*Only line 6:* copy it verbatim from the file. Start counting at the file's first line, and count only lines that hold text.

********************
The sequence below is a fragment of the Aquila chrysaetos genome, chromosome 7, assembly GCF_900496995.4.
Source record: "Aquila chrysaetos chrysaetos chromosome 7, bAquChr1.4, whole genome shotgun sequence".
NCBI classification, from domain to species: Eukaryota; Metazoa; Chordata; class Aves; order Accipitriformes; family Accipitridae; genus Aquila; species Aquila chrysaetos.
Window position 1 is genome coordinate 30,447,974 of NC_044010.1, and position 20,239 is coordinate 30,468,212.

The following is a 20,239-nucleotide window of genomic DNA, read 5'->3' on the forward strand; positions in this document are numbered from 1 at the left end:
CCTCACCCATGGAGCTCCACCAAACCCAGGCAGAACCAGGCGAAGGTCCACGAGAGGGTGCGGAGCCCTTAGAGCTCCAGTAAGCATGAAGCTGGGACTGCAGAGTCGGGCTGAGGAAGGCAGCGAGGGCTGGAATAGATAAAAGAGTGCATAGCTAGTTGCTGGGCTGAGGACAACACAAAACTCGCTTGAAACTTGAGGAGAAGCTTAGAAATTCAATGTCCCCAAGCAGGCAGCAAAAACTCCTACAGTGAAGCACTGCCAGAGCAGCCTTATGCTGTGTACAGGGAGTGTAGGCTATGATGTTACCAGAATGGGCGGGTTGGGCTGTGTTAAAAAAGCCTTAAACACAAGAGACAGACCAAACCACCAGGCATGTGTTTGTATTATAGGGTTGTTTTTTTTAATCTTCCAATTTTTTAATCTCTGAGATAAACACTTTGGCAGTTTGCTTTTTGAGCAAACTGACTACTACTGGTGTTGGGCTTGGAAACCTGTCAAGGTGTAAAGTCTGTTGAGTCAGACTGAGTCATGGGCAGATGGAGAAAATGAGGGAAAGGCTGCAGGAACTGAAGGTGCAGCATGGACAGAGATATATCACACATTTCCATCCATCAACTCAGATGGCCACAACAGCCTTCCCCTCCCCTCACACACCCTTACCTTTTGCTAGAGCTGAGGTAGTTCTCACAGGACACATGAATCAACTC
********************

CCTCACCCATGGAGCTCCACCAAACCCAGGCAGAACCAGGCGAAGGTCCACGAGAGGGTGCGGAGCCCTTAGAGCTCCAGTAAGCATGAAGCTGGGACTGCAGAGTCGGGCTGAGGAAGGCAGCGAGGGCTGGAATAGATAAAAGAGTGCATAGCTAGTTGCTGGGCTGAGGACAACACAAAACTCGCTTGAAACTTGAGGAGAAGCTTAGAAATTCAATGTCCCCAAGCAGGCAGCAAAAACTCCTACAGTGAAGCACTGCCAGAGCAGCCTTATGCTGTGTACAGGGAGTGTAGGCTATGATGTTACCAGAATGGGCGGGTTGGGCTGTGTTAAAAAAGCCTTAAACACAAGAGACAGACCAAACCACCAGGCATGTGTTTGTATTATAGGGTTGTTTTTTTTAATCTTCCAATTTTTTAATCTCTGAGATAAACACTTTGGCAGTTTGCTTTTTGAGCAAACTGACTACTACTGGTGTTGGGCTTGGAAACCTGTCAAGGTGTAAAGTCTGTTGAGTCAGACTGAGTCATGGGCAGATGGAGAAAATGAGGGAAAGGCTGCAGGAACTGAAGGTGCAGCATGGACAGAGATATATCACACATTTCCATCCATCAACTCAGATGGCCACAACAGCCTTCCCCTCCCCTCACACACCCTTACCTTTTGCTAGAGCTGAGGTAGTTCTCACAGGACACATGAATCAACTC